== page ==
Page last updated at 10:10 GMT, Friday, 26 March 2010

BA's Walsh says he will never reinstate staff perks

Willie Walsh: "The proposal that BA tabled was rejected by this trade union"

British Airways' boss Willie Walsh has insisted that travel perks will "never" be reinstated for striking cabin crew.

He also said that, with a second strike due to start at midnight, there were no plans for talks with the Unite union.

The union has insisted that any peace deal must now include giving back travel concessions to cabin crew.

But, speaking on BBC television, Mr Walsh took a hard line, saying strikers knew their perks would stop and that he would not "compromise" on this.

The BA chief executive's comments are likely to intensify hostilities with Unite. In a letter sent to members, Unite called the ending of travel concessions "unacceptable anti-union bullying".

BA STAFF PERKS
Staff and family/close friend get tickets at 10% of face value
Reciprocal agreements with other airlines
But tickets are standby only - so there is no guarantee of a seat

Mr Walsh rejected suggestions the withdrawal of concessions was a "punishment" or attempt to "break the union".

But he said the perks would "never" be reinstated, something likely to widen the rift with Unite. "We told them [cabin crew] about the consequences if they went on strike."

In a letter to cabin crew members before Mr Walsh's interview, Unite said: "Any agreement to end this dispute must and will include a framework for the full restoration of those travel concessions."

A four-day strike is due to begin at midnight. It follows last weekend's three-day stoppage, which followed surprise last-minute talks between BA and Unite.

Mr Walsh said there were no plans for talks on Friday, though he was "available".

"I met with Brendan Barber, [general secretary] of the Trades Union Congress, earlier this week. Brendan asked me if I would be available. I told him I would. I'm available at any stage if he gets the trade union to agree to meet, so I'm ready," Mr Walsh said.

He said he had not spoken to Prime Minister Gordon Brown since last weekend.

Union bashing

Meanwhile, 116 industrial relations experts have accused Mr Walsh of union-busting.

In a letter to the Guardian newspaper, the academics say they can find no other reason for his stance in the industrial dispute with the Unite union.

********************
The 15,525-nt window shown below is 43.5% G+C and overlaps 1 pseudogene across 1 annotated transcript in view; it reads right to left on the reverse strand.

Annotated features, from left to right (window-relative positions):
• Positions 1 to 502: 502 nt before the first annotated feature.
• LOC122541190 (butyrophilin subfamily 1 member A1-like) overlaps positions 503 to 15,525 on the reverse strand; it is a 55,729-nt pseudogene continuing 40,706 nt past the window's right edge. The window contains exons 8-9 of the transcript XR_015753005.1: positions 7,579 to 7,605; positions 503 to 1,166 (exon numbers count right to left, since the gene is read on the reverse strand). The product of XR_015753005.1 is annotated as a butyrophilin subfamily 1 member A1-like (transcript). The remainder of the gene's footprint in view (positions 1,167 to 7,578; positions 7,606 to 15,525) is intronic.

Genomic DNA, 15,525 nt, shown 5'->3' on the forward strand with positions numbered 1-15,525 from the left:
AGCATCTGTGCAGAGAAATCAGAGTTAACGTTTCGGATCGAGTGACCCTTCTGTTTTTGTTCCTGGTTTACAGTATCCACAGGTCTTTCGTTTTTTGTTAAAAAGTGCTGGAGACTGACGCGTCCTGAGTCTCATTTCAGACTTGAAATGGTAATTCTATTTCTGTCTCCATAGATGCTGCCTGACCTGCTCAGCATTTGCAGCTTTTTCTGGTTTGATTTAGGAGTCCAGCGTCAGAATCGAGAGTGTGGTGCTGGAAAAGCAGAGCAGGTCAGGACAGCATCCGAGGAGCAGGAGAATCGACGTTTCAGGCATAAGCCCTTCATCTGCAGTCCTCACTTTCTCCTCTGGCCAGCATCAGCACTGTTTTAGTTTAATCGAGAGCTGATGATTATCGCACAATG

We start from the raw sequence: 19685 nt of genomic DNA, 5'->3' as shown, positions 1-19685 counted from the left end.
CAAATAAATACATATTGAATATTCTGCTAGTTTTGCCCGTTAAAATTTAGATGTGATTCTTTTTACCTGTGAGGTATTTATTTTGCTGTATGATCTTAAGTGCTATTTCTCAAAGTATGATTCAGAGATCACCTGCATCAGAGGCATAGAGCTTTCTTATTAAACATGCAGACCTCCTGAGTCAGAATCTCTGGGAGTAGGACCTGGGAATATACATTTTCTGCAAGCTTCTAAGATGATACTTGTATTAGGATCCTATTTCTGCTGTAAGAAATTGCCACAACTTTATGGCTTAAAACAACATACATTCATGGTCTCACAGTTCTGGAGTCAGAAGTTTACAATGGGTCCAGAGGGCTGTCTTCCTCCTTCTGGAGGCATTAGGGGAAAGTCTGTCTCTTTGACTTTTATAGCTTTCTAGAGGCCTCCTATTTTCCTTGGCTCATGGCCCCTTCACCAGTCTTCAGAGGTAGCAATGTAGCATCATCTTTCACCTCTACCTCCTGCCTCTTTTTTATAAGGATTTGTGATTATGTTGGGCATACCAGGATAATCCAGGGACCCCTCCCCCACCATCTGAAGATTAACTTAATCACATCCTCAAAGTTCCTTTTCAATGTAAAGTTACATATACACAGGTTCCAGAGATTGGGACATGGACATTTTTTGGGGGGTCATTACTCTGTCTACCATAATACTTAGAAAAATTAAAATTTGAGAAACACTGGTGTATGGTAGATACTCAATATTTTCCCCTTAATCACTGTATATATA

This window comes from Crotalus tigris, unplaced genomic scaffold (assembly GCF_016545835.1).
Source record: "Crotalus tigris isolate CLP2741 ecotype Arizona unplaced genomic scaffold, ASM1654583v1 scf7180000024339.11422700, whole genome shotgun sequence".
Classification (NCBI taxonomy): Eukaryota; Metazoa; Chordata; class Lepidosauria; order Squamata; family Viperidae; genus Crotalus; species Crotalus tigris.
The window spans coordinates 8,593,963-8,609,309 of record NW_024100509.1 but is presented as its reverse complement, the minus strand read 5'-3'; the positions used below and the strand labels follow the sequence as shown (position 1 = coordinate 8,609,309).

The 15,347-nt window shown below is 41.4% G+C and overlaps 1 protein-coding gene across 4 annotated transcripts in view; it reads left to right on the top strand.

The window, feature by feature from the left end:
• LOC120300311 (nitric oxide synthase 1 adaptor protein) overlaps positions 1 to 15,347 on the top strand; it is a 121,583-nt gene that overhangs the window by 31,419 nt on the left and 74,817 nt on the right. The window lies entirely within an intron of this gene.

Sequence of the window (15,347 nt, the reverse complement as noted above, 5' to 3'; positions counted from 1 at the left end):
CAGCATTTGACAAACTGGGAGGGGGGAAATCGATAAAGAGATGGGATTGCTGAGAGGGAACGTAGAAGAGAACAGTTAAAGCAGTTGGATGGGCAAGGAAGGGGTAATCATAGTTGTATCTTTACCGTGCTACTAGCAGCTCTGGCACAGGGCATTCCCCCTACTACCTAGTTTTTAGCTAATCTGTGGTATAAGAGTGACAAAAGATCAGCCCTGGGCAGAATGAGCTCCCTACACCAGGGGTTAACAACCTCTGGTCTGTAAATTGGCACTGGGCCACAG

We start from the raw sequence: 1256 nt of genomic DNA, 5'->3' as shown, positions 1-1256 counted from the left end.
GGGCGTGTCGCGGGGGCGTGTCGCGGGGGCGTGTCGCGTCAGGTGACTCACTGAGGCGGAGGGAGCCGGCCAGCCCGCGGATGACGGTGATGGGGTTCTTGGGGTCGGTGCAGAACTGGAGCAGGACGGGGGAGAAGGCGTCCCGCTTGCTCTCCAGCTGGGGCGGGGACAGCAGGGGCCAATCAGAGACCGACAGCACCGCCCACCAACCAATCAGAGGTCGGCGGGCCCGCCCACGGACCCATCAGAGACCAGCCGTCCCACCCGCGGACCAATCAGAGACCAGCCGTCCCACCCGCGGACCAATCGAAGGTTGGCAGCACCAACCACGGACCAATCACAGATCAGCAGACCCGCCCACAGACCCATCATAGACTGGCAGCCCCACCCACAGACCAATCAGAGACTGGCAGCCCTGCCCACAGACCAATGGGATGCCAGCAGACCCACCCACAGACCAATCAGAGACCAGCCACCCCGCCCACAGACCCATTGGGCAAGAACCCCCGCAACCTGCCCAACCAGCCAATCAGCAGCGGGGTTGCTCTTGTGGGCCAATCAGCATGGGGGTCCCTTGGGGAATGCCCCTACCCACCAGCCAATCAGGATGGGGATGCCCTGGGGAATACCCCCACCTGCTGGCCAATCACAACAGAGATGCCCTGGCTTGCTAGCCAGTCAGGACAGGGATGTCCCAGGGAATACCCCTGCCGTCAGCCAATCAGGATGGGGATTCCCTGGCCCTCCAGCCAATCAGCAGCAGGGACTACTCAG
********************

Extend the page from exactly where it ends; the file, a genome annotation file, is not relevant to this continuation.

ANALYSIS
By Martin Shankleman, BBC employment correspondent

Willie Walsh reinforced his uncompromising reputation by speaking in such absolute terms. When asked if he will restore the travel perks taken away from strikers, he replied: "That will never happen... We have never, never negotiated on these perks and we never will."

While the categorical nature of these statements makes BA's negotiating position crystal clear, it has also, by definition, made it harder to reach an eventual deal.

In a previous strike in 1997, the perks were removed by BA, only to be reinstated at the end of the dispute. This must have fuelled the hopes of some strikers that the same conciliatory approach would be adopted by BA this time.

BA rejects the academics' claim, adding it has been in talks for months.

The academics come from a range of universities from the UK and elsewhere, including Oxford University.

The letter states the signatories have expertise in analysing the causes of industrial disputes and the dynamics of strike action.

"It is clear to us that the actions of the chief executive... are explicable only by the desire to break the union which represents the cabin crew."

It says that a victory for the company would bring "unilateral management prerogative" and an erosion of worker rights and democracy.

In a statement, BA set out several specific rebuttals of the charges.

The airline asked why, if strike-breaking was the aim, it had involved the TUC and the conciliation service Acas to try to reach a negotiated settlement with the union in the dispute with cabin crew.

Renewed strike

It also pointed out that Mr Walsh himself had spent three days at the TUC talking with union representatives.

BA is loss-making and facing stiff competition from other airlines and needs to cut costs.

Cabin crew, represented by the Unite union, held a three-day strike last weekend over proposed changes to pay and working conditions. They are preparing for a further four-day strike, set to begin at midnight.

They have repeatedly called for further talks with BA, and have offered their own programme of cost-reductions.

The dispute has become increasingly fractious, with the union calling BA "bullying and contemptuous" towards its employees.

British Airways said it has lost at least £21m because of the action.



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